Google is currently in the midst of tumultuous happenings around its advertising platforms, and several things have changed as the result of the fallout. Most recently, Google Chrome for mobile devices has just gotten a major feature that blocks “intrusive” ads, but the feature is on a special Canary Chrome build and still unavailable for mainstream users.
Going from the cadence of past feature rollouts, it’s likely that the new ad blocking feature will be available to the public in one of the upcoming Google Chrome versions. That’s if the feature makes the final cut. But if you look at what’s going on with Google’s agitated advertisers, it’s more likely than not that the feature is going to be pushed through at any cost.
This is merely one of the housekeeping initiatives that Google has been taking of late. The move is meant to inspire confidence in advertisers, appease regulators and provide a better experience for its users.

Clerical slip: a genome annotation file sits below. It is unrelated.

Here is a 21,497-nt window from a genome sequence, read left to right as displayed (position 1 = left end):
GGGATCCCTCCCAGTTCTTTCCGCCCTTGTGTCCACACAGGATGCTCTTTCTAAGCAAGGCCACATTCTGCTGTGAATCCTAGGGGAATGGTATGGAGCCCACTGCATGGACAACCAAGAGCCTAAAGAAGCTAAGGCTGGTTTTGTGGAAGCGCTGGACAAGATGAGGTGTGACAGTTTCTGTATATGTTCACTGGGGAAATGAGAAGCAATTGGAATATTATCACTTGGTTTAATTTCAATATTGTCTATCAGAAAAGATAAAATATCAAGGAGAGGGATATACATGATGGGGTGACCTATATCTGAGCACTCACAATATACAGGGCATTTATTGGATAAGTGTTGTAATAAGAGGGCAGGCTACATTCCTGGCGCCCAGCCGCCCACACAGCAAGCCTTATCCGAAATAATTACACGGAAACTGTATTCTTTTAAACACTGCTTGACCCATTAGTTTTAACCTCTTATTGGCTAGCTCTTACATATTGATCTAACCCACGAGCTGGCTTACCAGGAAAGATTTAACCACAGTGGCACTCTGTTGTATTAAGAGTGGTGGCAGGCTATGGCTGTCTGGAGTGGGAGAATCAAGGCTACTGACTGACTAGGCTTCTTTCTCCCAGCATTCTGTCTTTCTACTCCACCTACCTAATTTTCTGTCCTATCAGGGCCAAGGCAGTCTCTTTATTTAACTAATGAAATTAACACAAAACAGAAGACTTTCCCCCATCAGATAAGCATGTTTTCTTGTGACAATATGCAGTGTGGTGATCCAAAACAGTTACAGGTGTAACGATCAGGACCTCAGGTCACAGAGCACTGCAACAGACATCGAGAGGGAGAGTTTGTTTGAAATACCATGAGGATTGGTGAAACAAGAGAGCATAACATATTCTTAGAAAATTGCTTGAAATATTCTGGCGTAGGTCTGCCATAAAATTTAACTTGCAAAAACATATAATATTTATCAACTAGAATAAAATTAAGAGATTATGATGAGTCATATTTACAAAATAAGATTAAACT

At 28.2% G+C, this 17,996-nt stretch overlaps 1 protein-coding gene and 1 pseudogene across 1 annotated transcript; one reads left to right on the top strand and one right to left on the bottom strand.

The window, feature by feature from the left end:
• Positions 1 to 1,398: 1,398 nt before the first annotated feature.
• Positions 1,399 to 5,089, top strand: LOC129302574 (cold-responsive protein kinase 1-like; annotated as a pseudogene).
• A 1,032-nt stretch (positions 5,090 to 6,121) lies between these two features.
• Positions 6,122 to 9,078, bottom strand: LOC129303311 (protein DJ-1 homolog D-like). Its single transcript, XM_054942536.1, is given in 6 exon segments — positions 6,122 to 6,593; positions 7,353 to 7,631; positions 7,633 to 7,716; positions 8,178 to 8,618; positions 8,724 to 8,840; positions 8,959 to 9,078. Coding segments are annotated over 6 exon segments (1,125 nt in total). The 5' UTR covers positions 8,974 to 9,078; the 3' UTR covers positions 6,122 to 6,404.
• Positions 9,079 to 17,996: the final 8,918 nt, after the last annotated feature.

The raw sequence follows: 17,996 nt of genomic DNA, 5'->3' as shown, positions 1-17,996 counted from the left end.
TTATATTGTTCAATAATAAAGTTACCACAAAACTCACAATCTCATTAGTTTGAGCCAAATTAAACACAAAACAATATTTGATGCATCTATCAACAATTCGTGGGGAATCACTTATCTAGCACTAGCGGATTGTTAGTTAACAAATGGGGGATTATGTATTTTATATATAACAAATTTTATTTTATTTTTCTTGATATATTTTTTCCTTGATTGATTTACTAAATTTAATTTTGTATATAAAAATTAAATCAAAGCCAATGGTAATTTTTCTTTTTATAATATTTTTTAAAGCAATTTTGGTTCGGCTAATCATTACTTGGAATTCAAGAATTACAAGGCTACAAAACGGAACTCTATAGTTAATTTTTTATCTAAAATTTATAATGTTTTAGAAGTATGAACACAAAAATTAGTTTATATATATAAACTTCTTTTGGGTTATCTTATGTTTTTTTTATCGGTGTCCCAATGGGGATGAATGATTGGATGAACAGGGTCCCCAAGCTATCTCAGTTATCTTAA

Interestingly, the new Google Chrome feature on the Canary build is turned on by default, which means it will start blocking intrusive ads like autoplay videos, interstitials and pop-ups right after installation. Google says it won’t ruin the ad experience, but rather enhance it with high-quality, non-distractful advertising.
The Canary build of Google Chrome with this ad blocking feature is available to download, but only do it if you’ve got developer experience. Canary builds, by definition, are extremely unstable and buggy.
Also of note is the fact that Google Chrome is not the only platform getting a Spring-Summer cleaning. Google Search has also been under the radar for the way paid content is displayed, and Google recently booked a $2.7 billion charge towards a fine in the EU for showing its comparison shopping results on top of those of other paying advertisers.